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Reinventing nature.

Every major economic and social revolution in history has been accompanied by a new explanation of the creation of life and the workings of nature. The new concept of nature is always the most important strand of the matrix that makes up any new social order. In each instance, the new cosmology serves to justify the rightness and inevitability of the new way human beings are organizing their world by suggesting that nature itself is organized along similar lines. Thus, every society can feel comfortable that the way it is conducting its activities is compatible with the natural order of things and, therefore, a legitimate reflection of nature's grand design.

For more than a century, our ideas about nature, human nature, and the meaning of existence have reflected the extraordinary influence of Charles Darwin' theory of the origin and development of species. It would be difficult for most of us to imagine a world without his theory to inform and guide our journey. Now, however, this pillar of twentieth-century thought is being shaken from its foundation. Our ideas about nature, evolution, and the meaning of life are being fundamentally revamped as we enter the Biotech Century. Even the language and text we use to describe the evolutionary process is being rewritten. The new ideas about nature that are emerging will likely reshape our consciousness, values, and culture as significantly as did Darwin's theory of evolution when it replaced the God-centered creationist view of Christianity more than one hundred years ago.

This is not to suggest that people's cosmologies are mere fabrications, as many social relativists claim. Some social critics would have us believe that our cosmologies have no real footing at all in the external world. The social relativists contend that our ideas about nature are completely subjective and bear no resemblance to the world as it exists in fact. While they are right in assuming that our ideas about nature are socially biased and deeply influenced by the cultural context in which we live, they are wrong in assuming that such ideas are without a basis in the "real" world. The fact is, our cosmologies are based on the workings of the real world, but only that small portion of the real world where society and nature interact. People learn things about nature in the process of organizing it. The things that they learn are useful. They allow people to interact with nature, to manipulate and appropriate it. The problem is that people take the things that they have learned about nature and puff them up in such a way as to create an all-encompassing explanation of the workings of the cosmos. Cosmologies, then, are distortions. They are society's way of inflating its rather limited "real world" relationship to the environment -- at any given time -- into universal truth. Cosmologies are made up of small snippets of physical reality that have been remodeled by society into vast cosmic deceptions.

Darwin's world, for example, was populated by machinelike creatures. Nature was conceived as an aggregate of interchangeable parts assembled into various functional combinations. This mechanical conception of living beings robbed sentient creatures of any remaining sacred qualities. The denaturing and mechanizing of the biological kingdom eliminated intrinsic value and replaced it with John Locke's notion of utility value. Most scientists, as well as the general public, came to share Rene Descartes' view of living creatures as "soulless automata," whose movements were little different from those of the automated puppetry that danced upon the Strasbourg clock.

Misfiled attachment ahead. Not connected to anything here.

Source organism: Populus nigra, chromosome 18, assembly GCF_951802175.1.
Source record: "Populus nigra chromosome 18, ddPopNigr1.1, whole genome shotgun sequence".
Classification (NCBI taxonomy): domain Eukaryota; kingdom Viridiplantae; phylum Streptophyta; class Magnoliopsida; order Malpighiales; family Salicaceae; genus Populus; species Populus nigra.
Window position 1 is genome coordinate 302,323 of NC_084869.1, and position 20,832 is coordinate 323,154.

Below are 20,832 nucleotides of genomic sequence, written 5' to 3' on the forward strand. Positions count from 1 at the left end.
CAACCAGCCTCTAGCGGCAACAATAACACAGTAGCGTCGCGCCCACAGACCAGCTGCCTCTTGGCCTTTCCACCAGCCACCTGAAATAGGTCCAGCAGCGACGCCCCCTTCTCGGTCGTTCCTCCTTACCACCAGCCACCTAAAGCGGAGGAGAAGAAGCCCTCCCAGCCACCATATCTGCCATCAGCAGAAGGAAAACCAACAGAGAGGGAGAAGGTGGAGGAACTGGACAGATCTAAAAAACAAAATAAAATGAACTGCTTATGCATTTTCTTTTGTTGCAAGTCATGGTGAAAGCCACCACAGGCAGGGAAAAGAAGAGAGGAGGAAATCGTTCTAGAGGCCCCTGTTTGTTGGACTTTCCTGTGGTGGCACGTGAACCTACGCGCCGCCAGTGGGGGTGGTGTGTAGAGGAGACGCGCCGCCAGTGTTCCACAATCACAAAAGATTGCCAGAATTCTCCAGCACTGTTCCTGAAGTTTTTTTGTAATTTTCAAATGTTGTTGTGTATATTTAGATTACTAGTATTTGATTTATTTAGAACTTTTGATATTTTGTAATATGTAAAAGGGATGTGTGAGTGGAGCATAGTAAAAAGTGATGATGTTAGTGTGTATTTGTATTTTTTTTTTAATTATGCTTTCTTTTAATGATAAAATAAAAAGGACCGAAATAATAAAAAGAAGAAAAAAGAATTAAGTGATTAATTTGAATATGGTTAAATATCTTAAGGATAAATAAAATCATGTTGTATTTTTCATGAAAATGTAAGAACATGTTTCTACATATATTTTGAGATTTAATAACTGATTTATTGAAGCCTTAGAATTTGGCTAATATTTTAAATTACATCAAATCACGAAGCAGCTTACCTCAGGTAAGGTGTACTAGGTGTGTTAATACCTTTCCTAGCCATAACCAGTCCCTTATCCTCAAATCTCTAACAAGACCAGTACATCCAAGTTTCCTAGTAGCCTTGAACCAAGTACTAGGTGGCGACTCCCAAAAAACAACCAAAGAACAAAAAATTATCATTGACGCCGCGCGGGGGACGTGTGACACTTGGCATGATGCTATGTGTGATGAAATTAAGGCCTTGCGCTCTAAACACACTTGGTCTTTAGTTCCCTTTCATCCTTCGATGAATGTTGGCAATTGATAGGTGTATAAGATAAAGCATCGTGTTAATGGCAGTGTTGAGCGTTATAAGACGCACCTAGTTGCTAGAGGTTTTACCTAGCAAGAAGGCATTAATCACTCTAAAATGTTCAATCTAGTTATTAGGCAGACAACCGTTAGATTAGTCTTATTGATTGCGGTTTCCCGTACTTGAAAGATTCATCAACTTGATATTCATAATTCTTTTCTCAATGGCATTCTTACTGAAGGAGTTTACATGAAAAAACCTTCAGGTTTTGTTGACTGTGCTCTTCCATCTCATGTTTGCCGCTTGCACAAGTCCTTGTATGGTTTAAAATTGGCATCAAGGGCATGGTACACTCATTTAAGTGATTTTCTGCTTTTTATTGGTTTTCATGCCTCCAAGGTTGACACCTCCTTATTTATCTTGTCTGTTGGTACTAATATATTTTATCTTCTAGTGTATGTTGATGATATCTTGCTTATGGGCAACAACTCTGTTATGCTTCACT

Today's revised notions of evolution replace the idea of life as machinery with the idea of life as information. By resolving structure into function and reducing function to information flows, the new cosmology all but eliminates the idea of species integrity. Living things are no longer perceived as birds and bees, foxes and hens, but as bundles of information. All living beings are drained of their substance and turned into abstract messages. Life becomes a code to be deciphered. There is no longer any question of sacredness or specialness. How could there be when there are no longer any recognizable boundaries to respect? In the new way of thinking about evolution, structure is abandoned. Nothing exists in the moment. Everything is pure activity, pure process. How can any living thing be deemed sacred when it is just a pattern of information?

Eliminating structural boundaries and reducing all living entities to information provides the proper degree of desacralization for the bioengineering of life. After all, in order to justify the engineering of living material across biological boundaries, it is first necessary to challenge the whole idea of an organism as an identifiable, discrete being, with a permanent set of attributes. In the age of biotechnology, separate species with separate names gradually give way to systems of information that can be reprogrammed into an infinite number of biological combinations. It is much easier for the human mind to accept the idea of programming a system of information than the idea of engineering a dog, chimpanzee, or human being. In the coming age, it will be much more accurate to describe a being as a very specific pattern of information unfolding over a period of time.